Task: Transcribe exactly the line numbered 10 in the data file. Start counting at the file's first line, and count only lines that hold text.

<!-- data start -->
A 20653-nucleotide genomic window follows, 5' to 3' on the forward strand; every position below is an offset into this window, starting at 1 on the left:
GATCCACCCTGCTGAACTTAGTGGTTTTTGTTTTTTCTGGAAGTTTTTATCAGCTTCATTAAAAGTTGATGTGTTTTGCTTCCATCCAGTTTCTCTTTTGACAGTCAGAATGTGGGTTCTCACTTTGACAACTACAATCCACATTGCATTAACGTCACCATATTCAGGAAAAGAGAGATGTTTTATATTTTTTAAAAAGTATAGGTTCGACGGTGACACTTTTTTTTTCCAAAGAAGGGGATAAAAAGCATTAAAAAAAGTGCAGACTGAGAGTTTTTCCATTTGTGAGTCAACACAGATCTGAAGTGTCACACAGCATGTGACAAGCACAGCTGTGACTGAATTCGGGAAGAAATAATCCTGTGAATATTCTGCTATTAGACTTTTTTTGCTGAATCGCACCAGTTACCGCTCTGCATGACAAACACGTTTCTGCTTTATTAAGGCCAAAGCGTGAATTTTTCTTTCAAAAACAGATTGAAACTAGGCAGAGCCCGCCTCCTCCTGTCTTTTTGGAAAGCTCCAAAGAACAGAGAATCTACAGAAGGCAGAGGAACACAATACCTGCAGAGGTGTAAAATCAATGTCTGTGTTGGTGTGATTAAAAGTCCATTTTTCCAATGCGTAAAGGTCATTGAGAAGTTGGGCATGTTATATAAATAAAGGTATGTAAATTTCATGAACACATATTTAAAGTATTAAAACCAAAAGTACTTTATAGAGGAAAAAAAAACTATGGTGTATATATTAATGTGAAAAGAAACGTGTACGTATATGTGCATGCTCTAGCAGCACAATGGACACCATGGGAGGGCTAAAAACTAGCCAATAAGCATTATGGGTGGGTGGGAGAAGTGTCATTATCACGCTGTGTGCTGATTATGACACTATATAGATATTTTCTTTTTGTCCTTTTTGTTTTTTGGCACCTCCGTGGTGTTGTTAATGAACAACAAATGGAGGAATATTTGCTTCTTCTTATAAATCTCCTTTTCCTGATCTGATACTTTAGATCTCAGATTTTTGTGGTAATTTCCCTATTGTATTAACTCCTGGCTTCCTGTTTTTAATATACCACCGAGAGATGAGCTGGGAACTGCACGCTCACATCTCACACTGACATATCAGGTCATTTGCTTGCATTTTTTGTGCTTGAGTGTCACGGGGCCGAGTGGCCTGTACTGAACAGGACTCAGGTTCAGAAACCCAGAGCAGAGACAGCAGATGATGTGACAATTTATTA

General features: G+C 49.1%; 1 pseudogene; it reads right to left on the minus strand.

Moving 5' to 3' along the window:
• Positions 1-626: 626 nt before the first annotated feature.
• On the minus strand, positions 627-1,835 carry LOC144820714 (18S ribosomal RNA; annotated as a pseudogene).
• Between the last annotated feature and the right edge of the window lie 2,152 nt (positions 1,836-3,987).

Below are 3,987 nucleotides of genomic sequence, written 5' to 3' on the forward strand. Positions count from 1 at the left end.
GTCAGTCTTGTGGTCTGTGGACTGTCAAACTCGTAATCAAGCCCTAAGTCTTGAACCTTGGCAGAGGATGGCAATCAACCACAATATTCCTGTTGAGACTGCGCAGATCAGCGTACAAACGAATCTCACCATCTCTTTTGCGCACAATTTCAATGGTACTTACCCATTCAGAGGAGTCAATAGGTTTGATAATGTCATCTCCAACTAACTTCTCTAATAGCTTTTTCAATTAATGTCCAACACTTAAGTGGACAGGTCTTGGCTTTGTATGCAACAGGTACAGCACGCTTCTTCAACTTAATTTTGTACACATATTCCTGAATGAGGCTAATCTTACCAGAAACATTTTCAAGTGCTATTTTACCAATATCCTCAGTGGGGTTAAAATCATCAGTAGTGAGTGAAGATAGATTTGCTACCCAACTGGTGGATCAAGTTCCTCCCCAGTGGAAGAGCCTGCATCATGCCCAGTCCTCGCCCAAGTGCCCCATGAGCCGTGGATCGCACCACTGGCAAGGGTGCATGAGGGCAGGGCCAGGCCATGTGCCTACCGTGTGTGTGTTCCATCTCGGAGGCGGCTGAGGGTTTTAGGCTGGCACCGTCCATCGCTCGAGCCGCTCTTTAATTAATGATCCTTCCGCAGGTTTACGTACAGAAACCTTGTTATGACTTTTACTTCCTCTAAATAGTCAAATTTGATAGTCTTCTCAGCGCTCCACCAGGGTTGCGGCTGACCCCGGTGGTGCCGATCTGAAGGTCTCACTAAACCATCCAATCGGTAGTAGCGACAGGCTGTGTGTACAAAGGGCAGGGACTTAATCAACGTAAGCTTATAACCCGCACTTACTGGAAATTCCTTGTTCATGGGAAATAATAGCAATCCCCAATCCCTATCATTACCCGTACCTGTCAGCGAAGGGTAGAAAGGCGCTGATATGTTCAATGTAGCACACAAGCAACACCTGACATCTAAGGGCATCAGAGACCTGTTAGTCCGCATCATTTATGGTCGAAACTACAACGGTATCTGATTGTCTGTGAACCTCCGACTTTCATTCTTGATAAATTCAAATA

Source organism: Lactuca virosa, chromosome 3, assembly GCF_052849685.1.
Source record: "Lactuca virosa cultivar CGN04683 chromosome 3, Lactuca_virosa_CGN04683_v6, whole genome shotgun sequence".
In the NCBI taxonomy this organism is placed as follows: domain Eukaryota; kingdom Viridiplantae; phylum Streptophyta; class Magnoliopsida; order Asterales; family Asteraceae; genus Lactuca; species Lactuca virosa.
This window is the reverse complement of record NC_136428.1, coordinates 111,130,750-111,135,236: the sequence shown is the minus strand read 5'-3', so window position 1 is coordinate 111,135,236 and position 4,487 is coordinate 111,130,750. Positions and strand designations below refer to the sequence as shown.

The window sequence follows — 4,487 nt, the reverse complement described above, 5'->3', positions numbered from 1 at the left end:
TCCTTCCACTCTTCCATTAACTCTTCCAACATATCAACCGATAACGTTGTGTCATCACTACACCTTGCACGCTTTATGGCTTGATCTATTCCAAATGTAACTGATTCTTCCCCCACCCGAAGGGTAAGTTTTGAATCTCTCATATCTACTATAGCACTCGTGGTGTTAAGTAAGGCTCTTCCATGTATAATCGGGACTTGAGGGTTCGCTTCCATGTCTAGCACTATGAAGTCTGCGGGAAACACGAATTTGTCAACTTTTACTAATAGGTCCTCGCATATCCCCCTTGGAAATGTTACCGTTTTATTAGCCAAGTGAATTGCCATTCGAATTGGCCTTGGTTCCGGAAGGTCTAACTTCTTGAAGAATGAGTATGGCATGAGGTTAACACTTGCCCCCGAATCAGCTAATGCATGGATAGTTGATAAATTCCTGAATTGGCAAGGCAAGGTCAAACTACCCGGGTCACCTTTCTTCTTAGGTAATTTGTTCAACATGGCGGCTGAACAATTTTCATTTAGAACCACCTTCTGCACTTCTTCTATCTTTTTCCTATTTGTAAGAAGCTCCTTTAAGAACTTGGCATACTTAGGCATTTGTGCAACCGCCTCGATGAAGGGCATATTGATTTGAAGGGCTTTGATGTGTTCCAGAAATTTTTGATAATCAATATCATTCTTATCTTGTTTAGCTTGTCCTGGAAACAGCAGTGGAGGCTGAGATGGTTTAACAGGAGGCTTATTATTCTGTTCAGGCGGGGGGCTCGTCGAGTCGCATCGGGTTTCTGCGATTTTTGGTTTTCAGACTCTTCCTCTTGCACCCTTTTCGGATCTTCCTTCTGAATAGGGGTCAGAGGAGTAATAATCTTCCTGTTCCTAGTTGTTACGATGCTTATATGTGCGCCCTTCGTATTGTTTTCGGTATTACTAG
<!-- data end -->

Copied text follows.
Source organism: Lactuca virosa, chromosome 3, assembly GCF_052849685.1.